The traders’ deputation will also include Mathew Onuba, of the Look@Me stall. from the shopping centre’s old market. About a dozen displaced market traders have been in discussions with Southwark Council about setting up a small number of new pitches at the Elephant.
Mathew says ‘We have had intentions of opening up a business, but it’s been a struggle. There is no more Elephant and Castle as we knew it, there are no units, there is still no market, even after trying to make plans with the Council. Leaving a previous business and going to a new location is a hard process – it involves careful attention, publicity to attract new customers. None of this has been provided. We kept our goods with the promise that we would receive anew place but it never came. I’ve been paying for storage up until now, with the believe and hope I could continue my business….but I would like the support from the council to continue.’
Elephant Arcade struggles
A representative from the Elephant Arcade will also be on the deputation. They will be telling the Council of the difficulties of trading from their new premises, at the bottom of Perronet House, just opposite the Bakerloo line tube entrance.
Yousaf Dar, of Dar Bags, says ‘We were working at the shopping centre, my dad almost 15 years, me the last 10 years. Business was good. When the shopping centre closed, we asked them not to put us in Elephant Arcade, and still they placed us in there. They told us we would be opposite a Western Union, but when we arrived we were opposite another shop that was the same business as our own. After the pandemic, there were no customers, no business. We were struggling too much, we couldn’t even afford to pay rent, that’s why we decided to leave. Now we have been left at the side of the road, so we are not in a position to start another business, and have no access to relocation support. I don’t want to go on Universal Credit, I want to work at my business, but I may have to.’
Southwark must do more
The traders are being supported by Latin Elephant, which advocates on behalf of all traders, the Southwark Law Centre and the Up the Elephant campaign, which fought against the demolition of the shopping centre.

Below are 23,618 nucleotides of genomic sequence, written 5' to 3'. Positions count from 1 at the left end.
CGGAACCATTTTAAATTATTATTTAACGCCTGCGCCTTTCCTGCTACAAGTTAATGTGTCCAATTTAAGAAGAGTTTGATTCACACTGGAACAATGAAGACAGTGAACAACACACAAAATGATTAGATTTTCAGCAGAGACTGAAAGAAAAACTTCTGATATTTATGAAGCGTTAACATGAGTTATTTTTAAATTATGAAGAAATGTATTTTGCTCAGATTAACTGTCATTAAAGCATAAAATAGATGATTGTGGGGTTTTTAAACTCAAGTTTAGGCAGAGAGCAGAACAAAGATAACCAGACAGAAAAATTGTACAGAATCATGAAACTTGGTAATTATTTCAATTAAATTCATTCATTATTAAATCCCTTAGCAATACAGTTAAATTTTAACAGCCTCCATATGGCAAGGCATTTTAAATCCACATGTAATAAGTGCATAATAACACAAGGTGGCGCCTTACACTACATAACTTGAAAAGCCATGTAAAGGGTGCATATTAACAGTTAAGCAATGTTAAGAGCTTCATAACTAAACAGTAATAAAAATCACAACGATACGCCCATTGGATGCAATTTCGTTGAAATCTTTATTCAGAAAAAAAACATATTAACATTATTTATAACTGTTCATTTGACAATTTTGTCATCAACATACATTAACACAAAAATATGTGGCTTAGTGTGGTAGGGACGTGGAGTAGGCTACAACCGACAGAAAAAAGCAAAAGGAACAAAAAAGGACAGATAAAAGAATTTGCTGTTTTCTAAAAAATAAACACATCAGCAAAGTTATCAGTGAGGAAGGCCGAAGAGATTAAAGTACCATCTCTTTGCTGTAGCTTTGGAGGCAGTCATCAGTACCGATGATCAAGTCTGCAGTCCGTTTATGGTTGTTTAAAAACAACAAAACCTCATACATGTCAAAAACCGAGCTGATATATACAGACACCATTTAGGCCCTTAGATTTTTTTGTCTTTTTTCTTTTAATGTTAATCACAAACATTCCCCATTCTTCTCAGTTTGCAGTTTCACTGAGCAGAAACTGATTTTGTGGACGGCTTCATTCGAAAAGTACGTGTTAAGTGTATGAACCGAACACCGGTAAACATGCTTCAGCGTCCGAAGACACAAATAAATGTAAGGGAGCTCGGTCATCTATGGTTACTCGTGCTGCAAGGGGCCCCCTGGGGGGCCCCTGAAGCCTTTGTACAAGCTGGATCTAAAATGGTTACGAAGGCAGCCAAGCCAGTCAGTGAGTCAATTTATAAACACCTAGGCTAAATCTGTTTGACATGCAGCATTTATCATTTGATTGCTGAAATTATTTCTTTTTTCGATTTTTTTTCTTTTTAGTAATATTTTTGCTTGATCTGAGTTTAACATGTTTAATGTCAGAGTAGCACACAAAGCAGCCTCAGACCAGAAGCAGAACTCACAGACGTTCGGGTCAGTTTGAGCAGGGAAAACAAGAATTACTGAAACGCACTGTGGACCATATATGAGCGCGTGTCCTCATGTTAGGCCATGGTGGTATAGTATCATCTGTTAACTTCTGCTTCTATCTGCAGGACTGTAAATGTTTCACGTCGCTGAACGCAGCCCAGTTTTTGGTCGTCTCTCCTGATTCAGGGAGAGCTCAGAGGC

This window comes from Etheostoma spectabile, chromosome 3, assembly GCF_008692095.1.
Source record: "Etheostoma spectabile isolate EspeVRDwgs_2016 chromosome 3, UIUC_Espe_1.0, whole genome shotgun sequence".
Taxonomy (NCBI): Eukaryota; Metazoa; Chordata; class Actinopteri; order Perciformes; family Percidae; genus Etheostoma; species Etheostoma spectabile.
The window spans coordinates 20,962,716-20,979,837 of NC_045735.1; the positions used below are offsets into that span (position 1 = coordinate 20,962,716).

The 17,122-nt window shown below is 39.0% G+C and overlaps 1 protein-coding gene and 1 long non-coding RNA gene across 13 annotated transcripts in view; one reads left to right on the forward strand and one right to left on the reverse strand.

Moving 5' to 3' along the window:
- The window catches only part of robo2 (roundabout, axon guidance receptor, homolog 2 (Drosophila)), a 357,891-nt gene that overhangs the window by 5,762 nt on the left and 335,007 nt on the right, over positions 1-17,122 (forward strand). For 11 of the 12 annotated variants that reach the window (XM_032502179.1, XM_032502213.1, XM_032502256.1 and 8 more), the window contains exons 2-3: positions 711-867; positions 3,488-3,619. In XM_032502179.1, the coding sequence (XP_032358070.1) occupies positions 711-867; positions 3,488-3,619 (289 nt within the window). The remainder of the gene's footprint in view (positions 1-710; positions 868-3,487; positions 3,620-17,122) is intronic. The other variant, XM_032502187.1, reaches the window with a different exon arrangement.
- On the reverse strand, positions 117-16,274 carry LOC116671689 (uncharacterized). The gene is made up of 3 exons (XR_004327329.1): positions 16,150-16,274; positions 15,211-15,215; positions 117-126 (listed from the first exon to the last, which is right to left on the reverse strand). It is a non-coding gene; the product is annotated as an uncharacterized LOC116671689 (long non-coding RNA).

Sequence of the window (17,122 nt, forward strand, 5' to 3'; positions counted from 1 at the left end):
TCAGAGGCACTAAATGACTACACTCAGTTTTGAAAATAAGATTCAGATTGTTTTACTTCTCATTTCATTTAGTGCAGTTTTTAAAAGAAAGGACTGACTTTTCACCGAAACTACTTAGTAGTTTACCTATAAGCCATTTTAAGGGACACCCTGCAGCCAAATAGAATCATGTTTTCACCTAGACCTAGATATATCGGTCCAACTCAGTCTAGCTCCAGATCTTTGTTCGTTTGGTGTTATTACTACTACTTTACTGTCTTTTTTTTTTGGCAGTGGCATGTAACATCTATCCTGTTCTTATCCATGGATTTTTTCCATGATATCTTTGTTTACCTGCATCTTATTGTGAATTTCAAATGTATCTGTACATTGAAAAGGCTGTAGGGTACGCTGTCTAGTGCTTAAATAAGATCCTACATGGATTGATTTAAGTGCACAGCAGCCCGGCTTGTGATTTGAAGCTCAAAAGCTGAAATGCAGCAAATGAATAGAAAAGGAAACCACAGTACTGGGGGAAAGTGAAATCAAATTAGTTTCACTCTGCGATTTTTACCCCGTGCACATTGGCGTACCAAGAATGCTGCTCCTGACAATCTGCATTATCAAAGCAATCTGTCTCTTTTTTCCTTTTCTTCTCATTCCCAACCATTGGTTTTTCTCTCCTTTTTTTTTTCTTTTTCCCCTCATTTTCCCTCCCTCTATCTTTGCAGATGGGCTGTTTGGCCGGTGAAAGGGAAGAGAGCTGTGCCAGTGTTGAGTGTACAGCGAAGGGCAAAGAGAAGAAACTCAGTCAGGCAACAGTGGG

Natalia Perez of Latin Elephant said ‘A year on since the closure and demolition of the shopping centre in Elephant and Castle, Latin Elephant reiterates the demands for a proper scrutiny of the s106 legal agreements signed by developers, so that every trader that has been displaced is relocated; that the necessary funds are released by developers to cover moving and fit-out costs and not passed on as a burden to independent traders and that the much needed investment in the relocation sites are put in place for the benefit of the traders, as well as the local community’.
Harpreet Aujla of Southwark Law Centre said ‘Southwark Council have a big part to play in resolving the problems traders face moving from their old premises. They have legal agreements with both Delancey and Lendlease to make sure that the traders get the money that they need to relocate. So far, though, Southwark has just been happy to go along with whatever Delancey and Lendlease have offered. This is not good enough. Southwark must make that clear to Delancey and Lendlease, other these businesses will be lost to the Elephant’.
Jerry Flynn, of the Up the Elephant said ‘Traders are not looking for hand-outs or charity. They are looking for Southwark and the big developers to fulfill the promises that were made before the shopping centre was demolished. Southwark Council said that no-one would be left behind in the Elephant’s regeneration – now is the time to prove it’.